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THE ISSUE: Tourism industry at risk

How worried should Barbados be about climate change?

As a small island economy with little industrial production and hence small emissions of green house gases, Barbados is not considered a major player when it comes to causing problems associated with climate change.

However, its small island status, and economic vulnerability means that Barbados, like its Caribbean neighbours and other small islands is likely to be the major victim of climate change.

One of the major concerns would be the impact a hotter earth and more damaged ozone layer would likely have on tourism and the environment, including the ecosystem.

Four years ago, the United Nations Economic Commission For Latin America And The Caribbean produced a report entitled An Assessment Of The Economic Impact Of Climate Change On The Tourism Sector Of Barbados.

It observed that Caribbean islands “contribute less than one per cent to global GHG emissions, yet these countries are expected to be among the earliest and most severely affected by climate change in the coming decades and the least able to adapt to climate change impacts”.

In the case of Barbados’ tourism, a sector which is the island’s main source of economic wealth, the report concluded: “By combining the impacts due to a reduction in tourist arrivals, coral reef loss and sea level rise, the estimated total economic impact of climate change on the tourism sector in Barbados to 2050 is US$7.6 million and US$5.1 million.”

“A number of mitigation and adaptation options were considered. An economic analysis of the benefits and costs was undertaken to decide which of these options was most appropriate for Barbados. The four options that were most attractive in decreasing order were enhanced reef monitoring systems to provide early warning alerts of bleaching events, artificial reefs or fish aggregating devices, development of national adaptation plans, revise policies related to financing carbon neutral tourism and increase recommended design wind speeds for new tourism related structures.”

Outside of tourism, climate change could be costly for other sectors Barbados depends on, including agriculture, but beyond that there is also the major cost of mitigation and adaptation efforts.

Speaking on climate change during an address in Malta last month, Prime Minister Freundel Stuart said: “I have placed climate change at the top of my agenda as it presents both a challenge and an opportunity for our region. It is a challenge our region cannot ignore as it threatens the very fabric of our societies and economies.”

He added: “A timely and ambitious response, however, provides an unparalleled opportunity for our region to be in the forefront of the global transformation to a low carbon climate resilient economy.”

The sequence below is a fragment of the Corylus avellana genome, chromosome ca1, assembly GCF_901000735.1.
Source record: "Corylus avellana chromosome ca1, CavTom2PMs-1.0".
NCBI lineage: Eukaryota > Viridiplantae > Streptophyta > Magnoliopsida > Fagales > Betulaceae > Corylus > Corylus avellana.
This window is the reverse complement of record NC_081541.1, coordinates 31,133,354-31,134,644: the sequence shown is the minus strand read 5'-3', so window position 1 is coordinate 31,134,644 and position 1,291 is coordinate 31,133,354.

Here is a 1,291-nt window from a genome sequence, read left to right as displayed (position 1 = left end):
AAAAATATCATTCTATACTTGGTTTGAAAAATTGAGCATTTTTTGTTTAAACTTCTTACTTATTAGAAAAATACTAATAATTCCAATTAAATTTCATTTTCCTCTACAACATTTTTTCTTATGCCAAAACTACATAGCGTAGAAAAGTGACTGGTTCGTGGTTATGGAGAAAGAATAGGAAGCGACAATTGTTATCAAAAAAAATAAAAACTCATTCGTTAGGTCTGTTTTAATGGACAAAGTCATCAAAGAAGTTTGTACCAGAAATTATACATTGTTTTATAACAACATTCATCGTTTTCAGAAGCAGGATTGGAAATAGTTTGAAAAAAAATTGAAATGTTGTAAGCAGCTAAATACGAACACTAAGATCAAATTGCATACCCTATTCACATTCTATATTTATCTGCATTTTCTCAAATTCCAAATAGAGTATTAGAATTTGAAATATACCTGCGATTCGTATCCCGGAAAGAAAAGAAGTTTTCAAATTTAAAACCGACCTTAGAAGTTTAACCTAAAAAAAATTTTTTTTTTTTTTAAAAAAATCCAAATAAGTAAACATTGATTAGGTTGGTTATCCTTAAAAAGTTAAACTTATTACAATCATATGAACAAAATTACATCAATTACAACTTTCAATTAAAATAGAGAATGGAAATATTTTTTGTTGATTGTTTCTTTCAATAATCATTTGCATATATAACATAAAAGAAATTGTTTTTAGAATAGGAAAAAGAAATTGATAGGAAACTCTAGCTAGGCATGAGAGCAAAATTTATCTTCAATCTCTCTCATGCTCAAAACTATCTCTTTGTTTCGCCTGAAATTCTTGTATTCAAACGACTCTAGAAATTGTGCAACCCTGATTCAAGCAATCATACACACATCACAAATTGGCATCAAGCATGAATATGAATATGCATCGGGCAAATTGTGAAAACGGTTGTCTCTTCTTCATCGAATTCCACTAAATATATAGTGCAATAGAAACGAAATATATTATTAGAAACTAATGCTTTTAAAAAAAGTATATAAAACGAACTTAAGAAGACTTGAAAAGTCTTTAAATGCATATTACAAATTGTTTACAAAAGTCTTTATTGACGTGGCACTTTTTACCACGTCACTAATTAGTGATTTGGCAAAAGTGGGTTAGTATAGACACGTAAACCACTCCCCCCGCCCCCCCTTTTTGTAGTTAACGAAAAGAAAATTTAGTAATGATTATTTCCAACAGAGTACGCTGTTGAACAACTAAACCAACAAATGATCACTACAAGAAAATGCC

The seriousness of climate change is illustrated by the estimate that climate change related events such as hurricanes and drought could cost the region annually US$22 billion by 2050.

Juan Cheaz Pelaez, senior programme coordinator for Agricultural Policy and Value Chains at the Technical Institute For Agricultural And Rural Cooperation, asserted that climate change had left an estimated US$136 billion in loss and damage throughout the region between 1990 and 2008.

“I can tell you there are huge economic losses every year related to climate change and, therefore, the need from all actors that are concerned and that are affected to try and mitigate and adapt and to be proactive to try to avoid that…The Caribbean region can be taken back 20 to 30 years because of the issue of climate change,” he said.

“One climate related phenomenon can do away with many livelihoods. So it is a modern part of economics and also of people’s livelihood. It’s very relevant to the Caribbean and to having an economy in general that is resilient and an agriculture that is resilient.”

Barbados Agriculture Society chief executive officer James Paul was concerned about the impact climate change would have on agriculture.

He said: “The time to sit idly by and watch it happen has passed and it is through a determined effort to effect policy changes that will counter the impact of the neoliberal economic changes and mitigate the impact of climate change that we can be successful.”

Minister of Finance Chris Sinckler has also addressed issues related to climate change and how they were likely to impact Barbados. Last year, while addressing a dinner for people attending the eighth meeting of the board of the Green Climate Fund, the minister said with countries like Barbados facing fiscal challenges, support was needed to enhancce institutional and technical capabilities and to design new policies and suitable adaptation programmes.

“In addition, we need to be able to have, at the ready, a portfolio of bankable projects eligible for funding under the Green Climate Fund, which we must be able to execute quickly and effectively,” he said.

Credit: Nation News

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